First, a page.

Another special group is pregnant refugees. A study of obstetric histories among Hmong refugees showed the presence of greater parity, delayed prenatal care and lower hematocrits in pregnant patients when compared with Caucasian counterparts, although the refugees had fewer complications than other indigent pregnant patients.22–24
The prevalence rate of female genital mutilation is between 5 and 99 percent in the 26 African countries where this practice is used.25,26 Depending on the extent of the procedure undergone, patients may have a complicated labor and delivery.27 During the second stage of the labor, infibulated patients, ones who received a more severe form of genital mutilation, may require anterior as well as posterior episiotomies before delivering the infant's head.28 These patients challenge the physician during their routine and prenatal visits since pelvic examinations may be difficult to perform or may be painful.
Infectious and Endemic Diseases
Many of the infections and diseases seen in Third World countries are not freqently seen in the United States, and physicians may feel insecure treating these conditions. These diseases include tuberculosis and parasite infections. For example, malaria is endemic in many countries. Practitioners should consider the risk of malaria in pregnant women, with the possibility of congenital transmission to the fetus and newborn.29 Malaria needs to be considered even in refugees who have been living in the United States a few years when they present with cyclic unexplained fever.
Human immunodeficiency virus (HIV) infection is a major concern for refugees. Although adult refugees are screened for HIV prior to their U.S. entry, they may become infected just before coming to the United States or become infected soon after entering the country. Most refugees know very little about sexually transmitted diseases (STDs) and HIV. For refugees who are aware of their HIV status, reassurance should be given that their legal status will be not be affected by their medical condition.
Although refugees want to become assimilated into the U.S. culture and be contributing members of our society, time and a great deal of patience are needed. Adjustment is very difficult the first year, with other problems surfacing years after arrival in the United States.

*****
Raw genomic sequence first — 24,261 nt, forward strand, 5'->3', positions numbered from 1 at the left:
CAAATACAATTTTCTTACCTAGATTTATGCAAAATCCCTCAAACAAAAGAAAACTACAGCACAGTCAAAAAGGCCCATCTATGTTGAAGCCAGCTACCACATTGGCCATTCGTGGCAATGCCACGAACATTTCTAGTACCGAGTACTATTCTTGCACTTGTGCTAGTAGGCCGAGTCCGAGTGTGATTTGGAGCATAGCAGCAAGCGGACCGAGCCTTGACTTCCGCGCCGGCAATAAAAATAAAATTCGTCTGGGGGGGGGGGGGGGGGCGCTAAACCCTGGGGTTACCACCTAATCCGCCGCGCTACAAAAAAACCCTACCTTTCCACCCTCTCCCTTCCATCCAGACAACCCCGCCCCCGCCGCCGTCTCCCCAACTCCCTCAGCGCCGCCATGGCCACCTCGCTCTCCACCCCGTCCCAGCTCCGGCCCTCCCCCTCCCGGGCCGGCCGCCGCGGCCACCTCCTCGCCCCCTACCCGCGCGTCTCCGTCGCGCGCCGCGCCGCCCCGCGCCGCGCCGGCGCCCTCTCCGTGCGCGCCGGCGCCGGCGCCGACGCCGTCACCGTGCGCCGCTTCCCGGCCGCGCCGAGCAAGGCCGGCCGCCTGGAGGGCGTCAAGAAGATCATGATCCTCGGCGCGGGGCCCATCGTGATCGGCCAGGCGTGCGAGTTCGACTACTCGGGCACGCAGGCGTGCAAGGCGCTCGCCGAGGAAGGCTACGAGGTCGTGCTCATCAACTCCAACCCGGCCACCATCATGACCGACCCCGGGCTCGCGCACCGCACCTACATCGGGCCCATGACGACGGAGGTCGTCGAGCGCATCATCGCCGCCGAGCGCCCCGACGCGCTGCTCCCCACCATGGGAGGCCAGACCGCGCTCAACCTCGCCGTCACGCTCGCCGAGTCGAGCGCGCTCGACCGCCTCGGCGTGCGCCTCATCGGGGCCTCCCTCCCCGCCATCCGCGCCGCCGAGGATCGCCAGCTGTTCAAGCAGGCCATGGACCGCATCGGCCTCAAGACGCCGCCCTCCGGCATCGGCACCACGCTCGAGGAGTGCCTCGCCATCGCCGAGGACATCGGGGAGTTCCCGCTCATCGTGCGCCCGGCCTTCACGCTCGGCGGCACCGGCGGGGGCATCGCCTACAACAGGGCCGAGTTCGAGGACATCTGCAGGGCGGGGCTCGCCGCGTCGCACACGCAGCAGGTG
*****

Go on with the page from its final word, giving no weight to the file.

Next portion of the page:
Some refugees are from nomadic societies and create problems in this country when they move from one place to another seeking different areas in which to live. By moving, they are separated from their sponsoring agency who provided assistance with shelter, food, clothing, and enrollment in social services and schools. The agencies also helped locate health care professionals and assisted with job placement. Frequent moves may impede the continuity of medical care and increase the public health concerns about communicable diseases such as tuberculosis, STDs and intestinal parasites, or may affect conditions that need follow-up, such as pregnancies, malnutrition, domestic violence and psychiatric disorders. Frequent moves are also harmful to the children who may be disrupted from their schools and new-found friends.
Mental Health Concerns
Mental health problems can arise from several different situations. There may be preexisting conditions or newly onset conditions related to situations from which they fled, or the stress of relocation may trigger a preexisting condition.
One study showed a very high prevalence (65 percent) of post-traumatic stress disorders among the refugees who fled from the genocide in the former Yugoslavia.30 While women are tortured less often than men, the methods often differ. In one report, women who were sexually tortured had more psychologic and sexual dysfunctions when compared with the ones who were not.31 Most torture victims experience some physical sequelae as a result, with headache reported in 65 percent of torture victims.32
Another study showed that among the Cambodian refugees with psychiatric diagnosis, 57.9 percent had depressive disorders, 23.7 percent had anxiety and post-traumatic stress disorder and 3 percent had adjustment disorders.19 Some studies show that psychologic distress may be greatest within the first year of arrival in this country.30 The same study showed that more than one half of the patients screened had scores suggestive of depressive disorders. Unfortunately, a general physician may have difficulty detecting this diagnosis in their refugee patients.
For physicians and others to effectively provide services to refugees, a needs assessment should be done. There may be an infinite number of variables that exist between and within the different groups of refugees. The main factors that need to be addressed in an assessment are listed in Table 1.
While these efforts by the host health care professionals are essential, physicians need to weigh the risk of causing dependency and passivity, or a take-it-for-granted attitude on the part of the refugee. These behaviors may be a result of the few opportunities for active participation by refugees in expressing their needs, especially over the long term. Once their immediate basic health and social needs are met, refugees should be encouraged to participate in the provision of support for others in the community.5 The model of using focused group meetings may offer a non-threatening means for the newcomers to express their concerns and needs in their new country.16
Taking time to talk with patients, allowing them to express their concerns and actively listening help make these cross-cultural experiences worthwhile. Family physicians have a unique opportunity to enrich their medical practices by learning about different cultures and endemic diseases and conditions, while providing quality health care to an at-risk population. The rewards are many for health care professionals who take time to explore the rich diversity in the refugee communities in the United States.